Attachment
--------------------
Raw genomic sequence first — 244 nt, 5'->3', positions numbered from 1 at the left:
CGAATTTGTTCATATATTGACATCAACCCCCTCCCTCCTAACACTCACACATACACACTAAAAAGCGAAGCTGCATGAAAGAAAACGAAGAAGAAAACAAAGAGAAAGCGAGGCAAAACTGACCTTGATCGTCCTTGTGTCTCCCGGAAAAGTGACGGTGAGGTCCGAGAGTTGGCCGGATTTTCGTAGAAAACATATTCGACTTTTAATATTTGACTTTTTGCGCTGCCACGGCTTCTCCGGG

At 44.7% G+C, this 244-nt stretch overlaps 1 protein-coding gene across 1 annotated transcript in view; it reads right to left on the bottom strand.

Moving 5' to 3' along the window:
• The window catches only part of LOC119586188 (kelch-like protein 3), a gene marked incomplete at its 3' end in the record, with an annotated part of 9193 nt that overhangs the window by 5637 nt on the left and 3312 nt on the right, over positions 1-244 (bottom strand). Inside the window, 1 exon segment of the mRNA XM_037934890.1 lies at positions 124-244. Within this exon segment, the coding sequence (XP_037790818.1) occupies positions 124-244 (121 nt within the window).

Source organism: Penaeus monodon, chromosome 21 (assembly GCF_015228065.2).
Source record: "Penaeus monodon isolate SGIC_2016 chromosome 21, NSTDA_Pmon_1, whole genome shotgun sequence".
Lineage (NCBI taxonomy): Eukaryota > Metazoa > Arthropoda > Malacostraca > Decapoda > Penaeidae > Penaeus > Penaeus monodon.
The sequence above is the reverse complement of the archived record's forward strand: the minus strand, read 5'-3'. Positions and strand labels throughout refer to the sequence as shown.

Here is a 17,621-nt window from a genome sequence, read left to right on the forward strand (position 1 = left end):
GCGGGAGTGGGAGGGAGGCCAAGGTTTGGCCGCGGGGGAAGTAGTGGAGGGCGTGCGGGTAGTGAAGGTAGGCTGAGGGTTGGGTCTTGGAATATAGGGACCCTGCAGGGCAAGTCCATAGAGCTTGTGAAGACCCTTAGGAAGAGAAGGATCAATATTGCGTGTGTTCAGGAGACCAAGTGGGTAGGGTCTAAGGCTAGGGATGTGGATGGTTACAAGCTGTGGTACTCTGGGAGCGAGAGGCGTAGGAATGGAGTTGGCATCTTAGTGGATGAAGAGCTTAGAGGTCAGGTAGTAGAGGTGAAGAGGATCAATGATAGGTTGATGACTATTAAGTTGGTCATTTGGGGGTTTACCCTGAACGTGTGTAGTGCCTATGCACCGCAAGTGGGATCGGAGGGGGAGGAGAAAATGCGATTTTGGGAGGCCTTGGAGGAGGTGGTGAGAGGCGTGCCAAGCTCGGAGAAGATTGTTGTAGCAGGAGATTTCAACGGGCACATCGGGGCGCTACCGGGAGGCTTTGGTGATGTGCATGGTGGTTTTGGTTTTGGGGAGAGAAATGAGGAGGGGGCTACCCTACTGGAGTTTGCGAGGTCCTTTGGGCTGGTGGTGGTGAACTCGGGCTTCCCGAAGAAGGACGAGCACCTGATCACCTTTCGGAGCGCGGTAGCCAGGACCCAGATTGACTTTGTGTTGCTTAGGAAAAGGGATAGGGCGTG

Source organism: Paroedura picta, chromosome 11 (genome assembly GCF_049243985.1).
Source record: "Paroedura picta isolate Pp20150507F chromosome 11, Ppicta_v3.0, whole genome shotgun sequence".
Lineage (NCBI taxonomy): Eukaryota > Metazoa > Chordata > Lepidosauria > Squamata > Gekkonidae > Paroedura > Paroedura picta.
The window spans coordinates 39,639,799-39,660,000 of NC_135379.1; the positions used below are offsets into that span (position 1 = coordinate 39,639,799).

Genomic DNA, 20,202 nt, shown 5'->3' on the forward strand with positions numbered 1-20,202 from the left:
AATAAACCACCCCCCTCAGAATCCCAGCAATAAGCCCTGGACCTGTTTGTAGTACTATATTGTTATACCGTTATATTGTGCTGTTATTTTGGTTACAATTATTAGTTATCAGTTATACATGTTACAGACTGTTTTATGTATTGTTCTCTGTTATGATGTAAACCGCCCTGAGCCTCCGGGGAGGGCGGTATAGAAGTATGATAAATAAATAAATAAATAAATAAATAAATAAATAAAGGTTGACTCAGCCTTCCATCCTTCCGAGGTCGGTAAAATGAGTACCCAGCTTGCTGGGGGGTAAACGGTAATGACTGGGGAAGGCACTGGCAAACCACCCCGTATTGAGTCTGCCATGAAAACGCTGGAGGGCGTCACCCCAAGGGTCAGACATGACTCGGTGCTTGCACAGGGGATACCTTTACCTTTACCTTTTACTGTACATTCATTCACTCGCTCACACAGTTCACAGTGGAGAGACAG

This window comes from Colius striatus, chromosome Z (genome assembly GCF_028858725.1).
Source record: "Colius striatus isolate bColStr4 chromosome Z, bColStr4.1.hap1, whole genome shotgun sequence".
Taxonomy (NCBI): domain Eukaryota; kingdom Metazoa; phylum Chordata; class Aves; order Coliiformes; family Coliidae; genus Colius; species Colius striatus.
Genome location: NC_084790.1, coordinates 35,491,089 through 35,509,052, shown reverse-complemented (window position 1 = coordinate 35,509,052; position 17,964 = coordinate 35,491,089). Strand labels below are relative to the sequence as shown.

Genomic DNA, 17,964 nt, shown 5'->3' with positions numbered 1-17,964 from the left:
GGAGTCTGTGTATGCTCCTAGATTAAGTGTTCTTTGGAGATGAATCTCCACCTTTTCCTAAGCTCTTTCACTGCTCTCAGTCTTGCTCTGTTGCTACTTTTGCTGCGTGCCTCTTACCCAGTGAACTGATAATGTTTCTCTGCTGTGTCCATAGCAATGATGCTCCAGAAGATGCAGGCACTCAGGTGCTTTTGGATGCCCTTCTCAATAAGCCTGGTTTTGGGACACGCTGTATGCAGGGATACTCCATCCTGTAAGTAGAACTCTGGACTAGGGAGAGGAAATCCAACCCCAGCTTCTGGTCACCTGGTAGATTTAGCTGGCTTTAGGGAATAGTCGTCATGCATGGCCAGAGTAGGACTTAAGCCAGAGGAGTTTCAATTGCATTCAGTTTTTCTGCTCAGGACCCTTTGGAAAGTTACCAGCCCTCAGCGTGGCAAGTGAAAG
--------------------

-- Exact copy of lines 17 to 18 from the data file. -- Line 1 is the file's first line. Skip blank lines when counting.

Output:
AATAAACCACCCCCCTCAGAATCCCAGCAATAAGCCCTGGACCTGTTTGTAGTACTATATTGTTATACCGTTATATTGTGCTGTTATTTTGGTTACAATTATTAGTTATCAGTTATACATGTTACAGACTGTTTTATGTATTGTTCTCTGTTATGATGTAAACCGCCCTGAGCCTCCGGGGAGGGCGGTATAGAAGTATGATAAATAAATAAATAAATAAATAAATAAATAAATAAAGGTTGACTCAGCCTTCCATCCTTCCGAGGTCGGTAAAATGAGTACCCAGCTTGCTGGGGGGTAAACGGTAATGACTGGGGAAGGCACTGGCAAACCACCCCGTATTGAGTCTGCCATGAAAACGCTGGAGGGCGTCACCCCAAGGGTCAGACATGACTCGGTGCTTGCACAGGGGATACCTTTACCTTTACCTTTTACTGTACATTCATTCACTCGCTCACACAGTTCACAGTGGAGAGACAG

This window comes from Colius striatus, chromosome Z (genome assembly GCF_028858725.1).